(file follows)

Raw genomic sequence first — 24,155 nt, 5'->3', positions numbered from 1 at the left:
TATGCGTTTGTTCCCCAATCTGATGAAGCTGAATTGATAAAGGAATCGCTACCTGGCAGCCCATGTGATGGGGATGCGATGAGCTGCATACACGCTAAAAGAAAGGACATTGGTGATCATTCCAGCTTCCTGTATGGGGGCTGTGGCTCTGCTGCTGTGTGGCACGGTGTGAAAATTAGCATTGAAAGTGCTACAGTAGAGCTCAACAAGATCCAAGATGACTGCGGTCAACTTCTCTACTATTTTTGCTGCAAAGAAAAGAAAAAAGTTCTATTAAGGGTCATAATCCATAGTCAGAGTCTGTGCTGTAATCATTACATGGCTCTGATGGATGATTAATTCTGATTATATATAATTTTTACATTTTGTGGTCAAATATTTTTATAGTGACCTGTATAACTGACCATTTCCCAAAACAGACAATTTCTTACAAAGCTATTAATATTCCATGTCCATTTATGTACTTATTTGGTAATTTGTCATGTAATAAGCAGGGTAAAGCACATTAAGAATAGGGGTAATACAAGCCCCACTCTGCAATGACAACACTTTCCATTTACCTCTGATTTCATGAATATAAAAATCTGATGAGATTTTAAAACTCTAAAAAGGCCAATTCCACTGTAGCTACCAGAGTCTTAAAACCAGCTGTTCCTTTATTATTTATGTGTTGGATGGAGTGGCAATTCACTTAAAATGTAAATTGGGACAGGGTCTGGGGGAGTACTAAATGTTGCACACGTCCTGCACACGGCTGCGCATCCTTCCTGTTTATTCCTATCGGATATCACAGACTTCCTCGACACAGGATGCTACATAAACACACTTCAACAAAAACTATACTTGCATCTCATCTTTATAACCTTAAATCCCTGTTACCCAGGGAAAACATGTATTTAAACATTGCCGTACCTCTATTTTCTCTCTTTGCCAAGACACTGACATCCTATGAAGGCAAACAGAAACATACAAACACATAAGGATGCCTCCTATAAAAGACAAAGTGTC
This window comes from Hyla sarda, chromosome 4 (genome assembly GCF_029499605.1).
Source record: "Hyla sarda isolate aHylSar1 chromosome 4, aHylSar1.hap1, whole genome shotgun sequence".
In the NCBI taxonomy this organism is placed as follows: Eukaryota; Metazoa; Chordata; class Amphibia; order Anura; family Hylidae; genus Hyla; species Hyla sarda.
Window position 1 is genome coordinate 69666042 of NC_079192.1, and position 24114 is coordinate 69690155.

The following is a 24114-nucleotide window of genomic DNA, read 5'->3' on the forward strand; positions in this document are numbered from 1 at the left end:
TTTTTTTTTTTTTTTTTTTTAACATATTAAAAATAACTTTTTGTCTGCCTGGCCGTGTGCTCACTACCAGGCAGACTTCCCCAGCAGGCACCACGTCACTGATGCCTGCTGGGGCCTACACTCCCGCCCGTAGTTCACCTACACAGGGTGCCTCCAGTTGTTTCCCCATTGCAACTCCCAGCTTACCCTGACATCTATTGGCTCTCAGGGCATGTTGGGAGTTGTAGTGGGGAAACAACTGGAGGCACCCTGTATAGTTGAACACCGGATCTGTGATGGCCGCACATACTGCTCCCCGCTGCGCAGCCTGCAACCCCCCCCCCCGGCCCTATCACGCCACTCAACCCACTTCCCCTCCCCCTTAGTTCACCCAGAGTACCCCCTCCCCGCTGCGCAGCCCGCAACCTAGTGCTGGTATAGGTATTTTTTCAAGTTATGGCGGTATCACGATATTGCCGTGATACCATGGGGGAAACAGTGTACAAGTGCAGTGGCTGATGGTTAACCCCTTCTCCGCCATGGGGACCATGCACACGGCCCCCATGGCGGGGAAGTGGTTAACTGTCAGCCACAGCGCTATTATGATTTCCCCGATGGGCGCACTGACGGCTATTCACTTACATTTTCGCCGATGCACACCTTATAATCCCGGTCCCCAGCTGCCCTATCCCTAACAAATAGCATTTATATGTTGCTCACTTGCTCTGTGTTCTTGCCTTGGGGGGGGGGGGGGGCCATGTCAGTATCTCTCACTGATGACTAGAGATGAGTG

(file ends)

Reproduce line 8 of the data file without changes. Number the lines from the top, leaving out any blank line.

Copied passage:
TTTTTTTTTTTTTTTTTTTTAACATATTAAAAATAACTTTTTGTCTGCCTGGCCGTGTGCTCACTACCAGGCAGACTTCCCCAGCAGGCACCACGTCACTGATGCCTGCTGGGGCCTACACTCCCGCCCGTAGTTCACCTACACAGGGTGCCTCCAGTTGTTTCCCCATTGCAACTCCCAGCTTACCCTGACATCTATTGGCTCTCAGGGCATGTTGGGAGTTGTAGTGGGGAAACAACTGGAGGCACCCTGTATAGTTGAACACCGGATCTGTGATGGCCGCACATACTGCTCCCCGCTGCGCAGCCTGCAACCCCCCCCCCCGGCCCTATCACGCCACTCAACCCACTTCCCCTCCCCCTTAGTTCACCCAGAGTACCCCCTCCCCGCTGCGCAGCCCGCAACCTAGTGCTGGTATAGGTATTTTTTCAAGTTATGGCGGTATCACGATATTGCCGTGATACCATGGGGGAAACAGTGTACAAGTGCAGTGGCTGATGGTTAACCCCTTCTCCGCCATGGGGACCATGCACACGGCCCCCATGGCGGGGAAGTGGTTAACTGTCAGCCACAGCGCTATTATGATTTCCCCGATGGGCGCACTGACGGCTATTCACTTACATTTTCGCCGATGCACACCTTATAATCCCGGTCCCCAGCTGCCCTATCCCTAACAAATAGCATTTATATGTTGCTCACTTGCTCTGTGTTCTTGCCTTGGGGGGGGGGGGGGGCCATGTCAGTATCTCTCACTGATGACTAGAGATGAGTG